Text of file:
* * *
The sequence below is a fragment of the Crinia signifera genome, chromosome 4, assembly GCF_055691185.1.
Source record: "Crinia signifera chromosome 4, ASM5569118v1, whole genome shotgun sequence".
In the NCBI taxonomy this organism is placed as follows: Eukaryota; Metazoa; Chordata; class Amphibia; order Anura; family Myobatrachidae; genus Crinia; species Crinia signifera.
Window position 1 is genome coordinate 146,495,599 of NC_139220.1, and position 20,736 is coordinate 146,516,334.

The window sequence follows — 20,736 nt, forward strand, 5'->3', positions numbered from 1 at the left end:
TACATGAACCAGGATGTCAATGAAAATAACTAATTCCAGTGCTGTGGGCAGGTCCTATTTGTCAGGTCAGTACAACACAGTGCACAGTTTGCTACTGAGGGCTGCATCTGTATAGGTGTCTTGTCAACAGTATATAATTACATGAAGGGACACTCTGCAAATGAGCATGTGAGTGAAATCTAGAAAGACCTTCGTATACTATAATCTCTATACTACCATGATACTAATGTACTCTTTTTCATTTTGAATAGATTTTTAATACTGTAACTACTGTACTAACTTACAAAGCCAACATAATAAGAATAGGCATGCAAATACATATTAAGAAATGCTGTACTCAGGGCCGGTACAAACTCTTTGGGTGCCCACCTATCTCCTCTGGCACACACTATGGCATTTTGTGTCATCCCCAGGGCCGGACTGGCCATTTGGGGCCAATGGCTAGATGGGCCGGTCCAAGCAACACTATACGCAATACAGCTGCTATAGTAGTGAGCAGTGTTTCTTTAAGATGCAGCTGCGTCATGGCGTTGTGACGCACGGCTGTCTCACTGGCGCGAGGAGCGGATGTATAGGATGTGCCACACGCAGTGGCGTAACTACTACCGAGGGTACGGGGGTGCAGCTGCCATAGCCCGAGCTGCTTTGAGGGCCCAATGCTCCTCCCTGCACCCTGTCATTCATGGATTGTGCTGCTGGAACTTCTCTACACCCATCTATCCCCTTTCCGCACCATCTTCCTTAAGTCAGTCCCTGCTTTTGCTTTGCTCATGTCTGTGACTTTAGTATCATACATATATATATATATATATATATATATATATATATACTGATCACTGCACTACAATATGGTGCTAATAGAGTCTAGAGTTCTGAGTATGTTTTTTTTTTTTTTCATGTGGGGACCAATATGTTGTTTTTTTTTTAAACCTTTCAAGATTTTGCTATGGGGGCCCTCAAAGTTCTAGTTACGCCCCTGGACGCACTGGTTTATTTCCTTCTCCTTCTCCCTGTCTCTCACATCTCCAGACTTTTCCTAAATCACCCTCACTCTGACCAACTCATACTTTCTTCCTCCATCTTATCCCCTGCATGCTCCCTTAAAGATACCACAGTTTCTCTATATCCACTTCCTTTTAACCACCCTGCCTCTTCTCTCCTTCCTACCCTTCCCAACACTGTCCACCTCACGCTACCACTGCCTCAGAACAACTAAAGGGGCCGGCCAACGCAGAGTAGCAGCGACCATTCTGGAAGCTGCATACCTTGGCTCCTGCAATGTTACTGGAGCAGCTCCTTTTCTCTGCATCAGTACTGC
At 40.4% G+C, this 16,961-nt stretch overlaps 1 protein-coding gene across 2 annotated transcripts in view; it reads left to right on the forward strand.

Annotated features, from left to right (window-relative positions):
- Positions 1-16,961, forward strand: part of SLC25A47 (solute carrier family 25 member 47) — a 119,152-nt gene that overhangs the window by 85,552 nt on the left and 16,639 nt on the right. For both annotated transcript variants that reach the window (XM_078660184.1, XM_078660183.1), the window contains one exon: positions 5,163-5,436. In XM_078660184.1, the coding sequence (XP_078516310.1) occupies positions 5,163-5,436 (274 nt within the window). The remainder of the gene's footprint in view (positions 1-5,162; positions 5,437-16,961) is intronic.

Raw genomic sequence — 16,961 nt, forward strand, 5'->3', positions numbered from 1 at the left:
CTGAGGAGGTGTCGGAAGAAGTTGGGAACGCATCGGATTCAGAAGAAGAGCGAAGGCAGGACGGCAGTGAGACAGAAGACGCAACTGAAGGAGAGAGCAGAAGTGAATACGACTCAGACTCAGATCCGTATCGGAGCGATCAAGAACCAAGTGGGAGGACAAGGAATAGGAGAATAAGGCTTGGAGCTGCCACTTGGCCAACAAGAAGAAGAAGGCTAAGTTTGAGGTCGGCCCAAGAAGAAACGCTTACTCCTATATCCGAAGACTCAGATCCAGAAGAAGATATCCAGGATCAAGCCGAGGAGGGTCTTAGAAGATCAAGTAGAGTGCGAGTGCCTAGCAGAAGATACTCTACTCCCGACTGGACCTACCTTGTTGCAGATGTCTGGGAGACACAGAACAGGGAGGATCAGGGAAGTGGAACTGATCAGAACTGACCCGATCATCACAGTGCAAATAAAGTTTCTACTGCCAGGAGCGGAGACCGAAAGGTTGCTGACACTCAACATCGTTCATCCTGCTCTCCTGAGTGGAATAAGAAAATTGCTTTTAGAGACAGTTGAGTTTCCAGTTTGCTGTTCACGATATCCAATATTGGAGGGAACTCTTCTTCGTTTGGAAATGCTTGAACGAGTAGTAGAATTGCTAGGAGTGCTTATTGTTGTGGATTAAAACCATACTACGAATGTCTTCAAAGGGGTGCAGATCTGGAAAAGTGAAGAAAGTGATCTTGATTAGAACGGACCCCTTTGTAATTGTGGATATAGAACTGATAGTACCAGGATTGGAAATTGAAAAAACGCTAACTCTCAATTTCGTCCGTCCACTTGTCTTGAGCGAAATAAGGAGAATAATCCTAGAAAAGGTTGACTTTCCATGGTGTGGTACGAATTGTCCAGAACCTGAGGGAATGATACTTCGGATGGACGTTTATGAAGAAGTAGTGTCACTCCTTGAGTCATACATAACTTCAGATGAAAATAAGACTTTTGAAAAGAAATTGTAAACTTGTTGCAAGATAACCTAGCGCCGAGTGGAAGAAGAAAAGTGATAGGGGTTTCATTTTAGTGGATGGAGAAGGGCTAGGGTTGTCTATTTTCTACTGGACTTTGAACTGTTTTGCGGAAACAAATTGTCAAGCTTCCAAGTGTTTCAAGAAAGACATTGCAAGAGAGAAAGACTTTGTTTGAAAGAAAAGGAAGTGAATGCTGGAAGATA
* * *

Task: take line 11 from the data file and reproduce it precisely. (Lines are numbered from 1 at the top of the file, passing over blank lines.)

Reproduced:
CTGAGGAGGTGTCGGAAGAAGTTGGGAACGCATCGGATTCAGAAGAAGAGCGAAGGCAGGACGGCAGTGAGACAGAAGACGCAACTGAAGGAGAGAGCAGAAGTGAATACGACTCAGACTCAGATCCGTATCGGAGCGATCAAGAACCAAGTGGGAGGACAAGGAATAGGAGAATAAGGCTTGGAGCTGCCACTTGGCCAACAAGAAGAAGAAGGCTAAGTTTGAGGTCGGCCCAAGAAGAAACGCTTACTCCTATATCCGAAGACTCAGATCCAGAAGAAGATATCCAGGATCAAGCCGAGGAGGGTCTTAGAAGATCAAGTAGAGTGCGAGTGCCTAGCAGAAGATACTCTACTCCCGACTGGACCTACCTTGTTGCAGATGTCTGGGAGACACAGAACAGGGAGGATCAGGGAAGTGGAACTGATCAGAACTGACCCGATCATCACAGTGCAAATAAAGTTTCTACTGCCAGGAGCGGAGACCGAAAGGTTGCTGACACTCAACATCGTTCATCCTGCTCTCCTGAGTGGAATAAGAAAATTGCTTTTAGAGACAGTTGAGTTTCCAGTTTGCTGTTCACGATATCCAATATTGGAGGGAACTCTTCTTCGTTTGGAAATGCTTGAACGAGTAGTAGAATTGCTAGGAGTGCTTATTGTTGTGGATTAAAACCATACTACGAATGTCTTCAAAGGGGTGCAGATCTGGAAAAGTGAAGAAAGTGATCTTGATTAGAACGGACCCCTTTGTAATTGTGGATATAGAACTGATAGTACCAGGATTGGAAATTGAAAAAACGCTAACTCTCAATTTCGTCCGTCCACTTGTCTTGAGCGAAATAAGGAGAATAATCCTAGAAAAGGTTGACTTTCCATGGTGTGGTACGAATTGTCCAGAACCTGAGGGAATGATACTTCGGATGGACGTTTATGAAGAAGTAGTGTCACTCCTTGAGTCATACATAACTTCAGATGAAAATAAGACTTTTGAAAAGAAATTGTAAACTTGTTGCAAGATAACCTAGCGCCGAGTGGAAGAAGAAAAGTGATAGGGGTTTCATTTTAGTGGATGGAGAAGGGCTAGGGTTGTCTATTTTCTACTGGACTTTGAACTGTTTTGCGGAAACAAATTGTCAAGCTTCCAAGTGTTTCAAGAAAGACATTGCAAGAGAGAAAGACTTTGTTTGAAAGAAAAGGAAGTGAATGCTGGAAGATA